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[Invasive Species] The Tree Termite Threat

Features - Termite Control

PMPs, researchers and state and federal regulators are coming together in southern Florida to squash a threatening invasive termite that could have ramifications across the country.

Bill Delaney | March 26, 2013

Nasutitermes corniger. (Photo: Ken Walker, Pest and Diseases Image Library)

In the first half of 2011, the IGFA Fishing Hall of Fame and Museum in Dania Beach, Fla., came down with a pest problem. A line of what looked to be ants was trailing in from a nearby patch of woods, so they called Al Hoffer’s Termite, Lawn and Pest, the establishment’s pest control provider.

“One of my people went out there, and he said, ‘They don’t look like ants, they look like termites,’” said Al Hoffer, the firm’s owner. “And I said, ‘Termites don’t do that.’”

The termite in question was the invasive Nasutitermes corniger, or as it has become colloquially known, the “tree termite,” named such for its arboreal nature and tendency to build nests in trees — though Allen Fugler, executive vice president of the Florida Pest Management Association, warns that this is something of a misnomer. “They’ll eat the nonliving parts of trees, of course, but they’ll also eat any structural wood — they’ll eat virtually anything with cellulose.”

The tree termite is an invasive species native to the Caribbean that was initially discovered in Broward County, Florida in 2001. Officials thought the tree termite was eradicated in 2003, but the re-discovery of the pest in 2011 proved that this was not the case. Now, an initiative in southern Florida is gaining steam to stop the pest from spreading to other parts of the country — Fugler said that without a plan to stop this invasive pest, it could become an extremely costly and destructive problem with the potential to spread throughout the United States.


The Tree Termite. The tree termite is especially troublesome for a number of reasons. The species’ nests are often built in plain sight, and can often be mistaken for wasps’ nests, according to Fugler. The termites’ voracious and varied appetite is further troublesome considering that the rate of reproduction is very high among the species — one nest can be home to up to 12 reproductives, or queens, each producing eggs. “Because of that, they can swarm at a high rate, forage at a high rate and produce colonies at a high rate,” Fugler said.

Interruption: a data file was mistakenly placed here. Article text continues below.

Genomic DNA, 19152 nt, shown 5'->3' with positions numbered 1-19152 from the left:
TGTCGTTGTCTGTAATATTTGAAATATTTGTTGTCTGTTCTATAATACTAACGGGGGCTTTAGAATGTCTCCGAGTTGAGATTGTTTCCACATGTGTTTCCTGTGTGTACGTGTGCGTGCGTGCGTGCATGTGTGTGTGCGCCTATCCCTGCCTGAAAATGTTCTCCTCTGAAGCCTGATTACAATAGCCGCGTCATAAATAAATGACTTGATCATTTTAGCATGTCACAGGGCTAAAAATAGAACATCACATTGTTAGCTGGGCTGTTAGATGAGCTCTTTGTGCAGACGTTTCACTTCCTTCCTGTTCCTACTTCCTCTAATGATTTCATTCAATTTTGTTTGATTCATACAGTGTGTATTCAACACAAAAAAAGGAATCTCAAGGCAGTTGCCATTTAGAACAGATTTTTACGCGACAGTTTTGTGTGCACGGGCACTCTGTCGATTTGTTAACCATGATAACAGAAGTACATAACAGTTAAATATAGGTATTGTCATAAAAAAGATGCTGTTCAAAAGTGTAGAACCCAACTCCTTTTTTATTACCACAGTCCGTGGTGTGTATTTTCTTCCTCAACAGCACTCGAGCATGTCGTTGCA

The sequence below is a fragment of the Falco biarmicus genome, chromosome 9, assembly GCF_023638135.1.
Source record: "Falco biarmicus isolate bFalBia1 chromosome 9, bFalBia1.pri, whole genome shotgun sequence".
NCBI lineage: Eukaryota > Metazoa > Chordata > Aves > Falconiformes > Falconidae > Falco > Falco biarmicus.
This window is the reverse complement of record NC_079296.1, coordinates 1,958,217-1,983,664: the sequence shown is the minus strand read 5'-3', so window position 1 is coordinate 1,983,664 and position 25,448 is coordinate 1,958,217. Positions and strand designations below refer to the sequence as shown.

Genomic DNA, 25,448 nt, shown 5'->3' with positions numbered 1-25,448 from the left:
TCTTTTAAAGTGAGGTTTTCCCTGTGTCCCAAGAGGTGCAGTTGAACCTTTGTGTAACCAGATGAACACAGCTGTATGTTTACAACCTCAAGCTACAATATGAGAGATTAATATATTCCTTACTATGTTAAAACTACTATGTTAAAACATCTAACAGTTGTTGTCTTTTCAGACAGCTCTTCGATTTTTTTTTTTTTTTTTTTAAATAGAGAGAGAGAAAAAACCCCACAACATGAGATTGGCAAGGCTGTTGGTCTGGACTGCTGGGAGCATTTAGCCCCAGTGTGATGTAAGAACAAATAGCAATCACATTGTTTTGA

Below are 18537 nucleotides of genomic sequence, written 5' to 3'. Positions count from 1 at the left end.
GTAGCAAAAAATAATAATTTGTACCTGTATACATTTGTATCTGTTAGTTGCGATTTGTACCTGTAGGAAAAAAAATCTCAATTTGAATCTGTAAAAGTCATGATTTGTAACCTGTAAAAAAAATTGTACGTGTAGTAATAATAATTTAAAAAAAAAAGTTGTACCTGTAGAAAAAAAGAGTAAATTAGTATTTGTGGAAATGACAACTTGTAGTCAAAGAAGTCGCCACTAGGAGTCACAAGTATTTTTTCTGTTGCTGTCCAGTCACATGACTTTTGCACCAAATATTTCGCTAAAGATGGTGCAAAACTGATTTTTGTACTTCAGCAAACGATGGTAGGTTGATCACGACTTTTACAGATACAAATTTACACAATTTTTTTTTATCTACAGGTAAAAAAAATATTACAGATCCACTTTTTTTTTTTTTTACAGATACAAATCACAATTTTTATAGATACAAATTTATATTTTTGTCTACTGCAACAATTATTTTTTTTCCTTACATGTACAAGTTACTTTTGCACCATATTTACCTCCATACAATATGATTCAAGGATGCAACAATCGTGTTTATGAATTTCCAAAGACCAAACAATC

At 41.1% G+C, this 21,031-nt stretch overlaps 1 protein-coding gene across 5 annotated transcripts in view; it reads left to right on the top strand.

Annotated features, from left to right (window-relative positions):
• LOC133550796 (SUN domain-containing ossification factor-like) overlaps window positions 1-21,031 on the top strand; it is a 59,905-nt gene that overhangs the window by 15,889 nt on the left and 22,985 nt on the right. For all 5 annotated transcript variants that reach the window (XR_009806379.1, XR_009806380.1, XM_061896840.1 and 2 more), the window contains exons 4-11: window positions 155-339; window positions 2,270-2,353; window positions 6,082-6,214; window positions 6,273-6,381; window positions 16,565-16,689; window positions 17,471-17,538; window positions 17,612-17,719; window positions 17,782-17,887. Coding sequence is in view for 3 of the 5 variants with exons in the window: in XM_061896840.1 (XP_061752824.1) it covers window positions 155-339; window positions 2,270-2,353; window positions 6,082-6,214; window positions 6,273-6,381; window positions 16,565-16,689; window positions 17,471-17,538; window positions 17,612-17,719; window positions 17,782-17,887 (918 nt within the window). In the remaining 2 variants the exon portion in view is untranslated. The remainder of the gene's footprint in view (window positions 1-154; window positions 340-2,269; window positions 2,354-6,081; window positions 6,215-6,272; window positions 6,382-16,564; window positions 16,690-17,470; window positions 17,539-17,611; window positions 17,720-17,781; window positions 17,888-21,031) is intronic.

Tree termites can build nests in trees, which can be mistaken for wasps’ nests. (Photo: Florida Pest Management Association)

The tree termites build dark brown foraging tunnels and can build their nests in a variety of places, including its namesake, as well as inside structures in wall voids, boats or in furniture. The nests even can be freestanding on the ground, according to Fugler.

“They’re very open to being outside,” said Hoffer, adding that subterranean and drywood termites tend to “run and hide” if a technician breaks open a nest to inspect. The tree termite, however, went ahead and crawled up Hoffer’s screwdriver when he had the opportunity to inspect a nest, he said.

Another unusual feature, a feature that makes the termite particularly difficult to control, is that many times the tree termite nest will go unnoticed until it is very large — and by that time, they’re spreading alates, according to Fugler.

With all this in mind, it seems only a matter of time before the tree termite eventually spreads — Dania Beach is near Interstate 95, the Fort Lauderdale International Airport, Port Everglades and other channels that could allow it to spread. The ecosystem of the nearby Everglades could be threatened as well if the termites make their way there, Fugler said. “We have enough problems with pythons and boa constrictors,” he added.